‘Everyone Understands’ at UC Climbing Facility | Features
Staying active is essential to maintaining a healthy lifestyle. Especially with the winter months approaching, many students may find it difficult to think of indoor activities that increase their heart rate.
Climbing insert, which improves strength, grip and balance. Plus, it’s a great activity to organize with friends. Climbing pushes you to find strength beyond your limits, increasing your confidence in all aspects, climbers said. Although rock climbing may seem difficult and unrealistic for students, there are several ways to get involved in rock climbing on campus that don’t require any previous experience.
Tucked away in the University of Cincinnati (UC) Campus Recreational Center (CRC) is a rock climbing facility open to students who can learn or practice their rock climbing skills. Last year, CRC was recognized as the best climbing gym in Cincinnati by CityBeat.
To use the wall, climbers must sign a safety waiver and review the precautions. From there, visitors are given specially designed climbing shoes with a thick layer of hard rubber to ensure they don’t slip off small holds. Then students have the freedom to have fun and experiment with their climbing.
Climbing wall staff assist with day-to-day wall operations, maintaining a safe climbing environment, selling merchandise and scheduling class registrations. To work on the wall, staff members must receive belaying certifications, which means they can attach climbers to a harness and support them from below as they climb.
The CRC also offers belay certifications for members, so students can help each other without depending on staff whenever they want to climb. Belaying is used in the top rope, a more advanced endurance-based form of climbing where students can climb up to 40 feet while being supported by a rope held down by the belayer.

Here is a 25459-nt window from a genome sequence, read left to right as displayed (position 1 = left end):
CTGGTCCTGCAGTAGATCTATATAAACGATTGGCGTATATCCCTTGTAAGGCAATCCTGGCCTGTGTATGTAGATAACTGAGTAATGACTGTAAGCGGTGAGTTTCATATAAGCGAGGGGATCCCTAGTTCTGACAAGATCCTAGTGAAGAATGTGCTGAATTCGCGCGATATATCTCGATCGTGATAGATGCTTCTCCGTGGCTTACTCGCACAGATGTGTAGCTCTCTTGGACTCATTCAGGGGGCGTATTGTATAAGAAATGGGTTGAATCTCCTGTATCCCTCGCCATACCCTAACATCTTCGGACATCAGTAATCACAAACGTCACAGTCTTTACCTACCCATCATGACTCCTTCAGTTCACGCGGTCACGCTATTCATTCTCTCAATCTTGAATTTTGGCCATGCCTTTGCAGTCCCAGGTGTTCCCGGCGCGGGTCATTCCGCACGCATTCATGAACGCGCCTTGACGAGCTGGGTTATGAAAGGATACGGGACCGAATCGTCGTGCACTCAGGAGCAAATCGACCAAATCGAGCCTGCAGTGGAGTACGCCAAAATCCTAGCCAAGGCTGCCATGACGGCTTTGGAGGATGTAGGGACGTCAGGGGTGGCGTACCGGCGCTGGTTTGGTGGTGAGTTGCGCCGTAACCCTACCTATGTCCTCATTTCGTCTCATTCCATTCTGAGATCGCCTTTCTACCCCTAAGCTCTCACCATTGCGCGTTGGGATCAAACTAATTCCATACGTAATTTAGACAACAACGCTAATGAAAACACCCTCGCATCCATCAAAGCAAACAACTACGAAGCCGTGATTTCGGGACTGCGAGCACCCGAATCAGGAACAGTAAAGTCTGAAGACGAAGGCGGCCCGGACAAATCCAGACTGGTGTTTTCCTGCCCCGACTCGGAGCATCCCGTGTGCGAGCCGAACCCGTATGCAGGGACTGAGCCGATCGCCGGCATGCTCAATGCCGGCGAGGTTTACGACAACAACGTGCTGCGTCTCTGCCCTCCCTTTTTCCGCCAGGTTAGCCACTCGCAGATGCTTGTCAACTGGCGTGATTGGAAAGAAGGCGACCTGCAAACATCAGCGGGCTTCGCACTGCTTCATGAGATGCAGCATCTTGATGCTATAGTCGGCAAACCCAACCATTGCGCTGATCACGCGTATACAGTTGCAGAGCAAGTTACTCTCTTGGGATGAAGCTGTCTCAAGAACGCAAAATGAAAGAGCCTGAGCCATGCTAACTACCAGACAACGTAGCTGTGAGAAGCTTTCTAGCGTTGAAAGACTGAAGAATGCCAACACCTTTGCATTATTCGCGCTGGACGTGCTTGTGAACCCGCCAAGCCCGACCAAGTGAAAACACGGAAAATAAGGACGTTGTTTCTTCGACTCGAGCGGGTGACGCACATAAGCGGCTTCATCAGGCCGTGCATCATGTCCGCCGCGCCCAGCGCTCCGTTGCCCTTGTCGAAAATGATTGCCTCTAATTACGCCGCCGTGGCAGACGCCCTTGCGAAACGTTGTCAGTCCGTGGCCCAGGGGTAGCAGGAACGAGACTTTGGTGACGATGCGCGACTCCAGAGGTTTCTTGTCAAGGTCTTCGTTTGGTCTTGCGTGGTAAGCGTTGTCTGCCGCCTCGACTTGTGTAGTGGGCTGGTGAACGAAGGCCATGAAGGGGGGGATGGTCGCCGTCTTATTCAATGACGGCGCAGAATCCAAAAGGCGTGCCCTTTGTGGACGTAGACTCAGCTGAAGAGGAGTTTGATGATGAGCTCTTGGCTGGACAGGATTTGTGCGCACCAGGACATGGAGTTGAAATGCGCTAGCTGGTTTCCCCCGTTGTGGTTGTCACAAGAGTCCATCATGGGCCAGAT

For those not ready to take on a more advanced climb, CRC also offers a bouldering wall that allows visitors to climb 10 feet without a harness. Describing the difference between rope and bouldering, Deyer Graffice, a climbing wall manager at CRC, said it was like “the difference between a sprint and a two-mile run”.
The climbing wall also offers climbers and staff members a chance to cultivate a sense of community. “It’s a great way to reach different groups on campus, find diversity and engage people,” said Amber Green, Facilities Operations Coordinator at CRC.
The many events and classes demonstrate the importance of community in the world of climbing that CRC hosts, including Climbing 101, Belay Clinic, Mile High Club, UC Climbing Team and a bouldering competition. Students interested in rock climbing can also turn to the Mountaineering Club, a UC organization that brings together people who love all things outdoors.
Kayla Conrad, a fourth-year neuroscience student at the Mountaineering Club, said she joined the club to “meet more people who have the same interests as me, like rock climbing, the outdoors, and hiking.” According to Conrad, the club organizes several hikes and climbing trips throughout the year, as well as other fun activities, some of which take place at the CRC climbing wall.
According to CRC staff, it’s this sense of community that rock climbing offers everyone, whether beginners or advanced, that makes it such an interesting activity. “Everyone gets it,” said Nick Schneider, CRC climbing wall manager. “And you have great staff to help you figure things out too.”